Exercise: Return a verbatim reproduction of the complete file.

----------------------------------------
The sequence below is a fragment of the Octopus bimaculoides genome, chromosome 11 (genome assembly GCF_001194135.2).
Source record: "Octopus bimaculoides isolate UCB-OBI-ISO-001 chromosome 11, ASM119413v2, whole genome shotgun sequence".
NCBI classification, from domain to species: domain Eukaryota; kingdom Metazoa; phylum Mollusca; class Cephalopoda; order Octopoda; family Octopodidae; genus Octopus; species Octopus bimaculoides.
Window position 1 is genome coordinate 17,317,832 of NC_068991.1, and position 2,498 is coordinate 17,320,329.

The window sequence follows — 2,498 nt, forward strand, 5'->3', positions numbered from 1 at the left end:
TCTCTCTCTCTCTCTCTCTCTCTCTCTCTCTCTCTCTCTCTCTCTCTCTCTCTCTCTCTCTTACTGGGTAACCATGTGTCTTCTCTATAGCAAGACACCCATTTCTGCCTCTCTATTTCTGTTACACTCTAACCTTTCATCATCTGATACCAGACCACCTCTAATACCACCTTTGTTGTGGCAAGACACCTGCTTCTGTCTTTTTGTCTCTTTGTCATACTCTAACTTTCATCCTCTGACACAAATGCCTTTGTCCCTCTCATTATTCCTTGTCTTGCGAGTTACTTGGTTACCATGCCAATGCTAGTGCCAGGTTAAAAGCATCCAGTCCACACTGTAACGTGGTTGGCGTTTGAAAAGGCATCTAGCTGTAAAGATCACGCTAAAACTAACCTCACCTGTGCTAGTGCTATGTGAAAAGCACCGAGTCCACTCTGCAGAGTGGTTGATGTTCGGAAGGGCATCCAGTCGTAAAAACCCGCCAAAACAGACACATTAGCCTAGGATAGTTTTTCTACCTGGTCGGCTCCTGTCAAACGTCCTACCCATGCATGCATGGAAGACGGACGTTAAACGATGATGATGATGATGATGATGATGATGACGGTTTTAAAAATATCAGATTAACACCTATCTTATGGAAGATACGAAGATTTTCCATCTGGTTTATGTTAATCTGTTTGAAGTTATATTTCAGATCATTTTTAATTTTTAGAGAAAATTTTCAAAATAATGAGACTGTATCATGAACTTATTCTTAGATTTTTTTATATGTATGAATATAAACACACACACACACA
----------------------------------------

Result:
The sequence below is a fragment of the Octopus bimaculoides genome, chromosome 11 (genome assembly GCF_001194135.2).
Source record: "Octopus bimaculoides isolate UCB-OBI-ISO-001 chromosome 11, ASM119413v2, whole genome shotgun sequence".
NCBI classification, from domain to species: domain Eukaryota; kingdom Metazoa; phylum Mollusca; class Cephalopoda; order Octopoda; family Octopodidae; genus Octopus; species Octopus bimaculoides.
Window position 1 is genome coordinate 17,317,832 of NC_068991.1, and position 2,498 is coordinate 17,320,329.

The window sequence follows — 2,498 nt, forward strand, 5'->3', positions numbered from 1 at the left end:
TCTCTCTCTCTCTCTCTCTCTCTCTCTCTCTCTCTCTCTCTCTCTCTCTCTCTCTCTCTCTTACTGGGTAACCATGTGTCTTCTCTATAGCAAGACACCCATTTCTGCCTCTCTATTTCTGTTACACTCTAACCTTTCATCATCTGATACCAGACCACCTCTAATACCACCTTTGTTGTGGCAAGACACCTGCTTCTGTCTTTTTGTCTCTTTGTCATACTCTAACTTTCATCCTCTGACACAAATGCCTTTGTCCCTCTCATTATTCCTTGTCTTGCGAGTTACTTGGTTACCATGCCAATGCTAGTGCCAGGTTAAAAGCATCCAGTCCACACTGTAACGTGGTTGGCGTTTGAAAAGGCATCTAGCTGTAAAGATCACGCTAAAACTAACCTCACCTGTGCTAGTGCTATGTGAAAAGCACCGAGTCCACTCTGCAGAGTGGTTGATGTTCGGAAGGGCATCCAGTCGTAAAAACCCGCCAAAACAGACACATTAGCCTAGGATAGTTTTTCTACCTGGTCGGCTCCTGTCAAACGTCCTACCCATGCATGCATGGAAGACGGACGTTAAACGATGATGATGATGATGATGATGATGATGACGGTTTTAAAAATATCAGATTAACACCTATCTTATGGAAGATACGAAGATTTTCCATCTGGTTTATGTTAATCTGTTTGAAGTTATATTTCAGATCATTTTTAATTTTTAGAGAAAATTTTCAAAATAATGAGACTGTATCATGAACTTATTCTTAGATTTTTTTATATGTATGAATATAAACACACACACACACA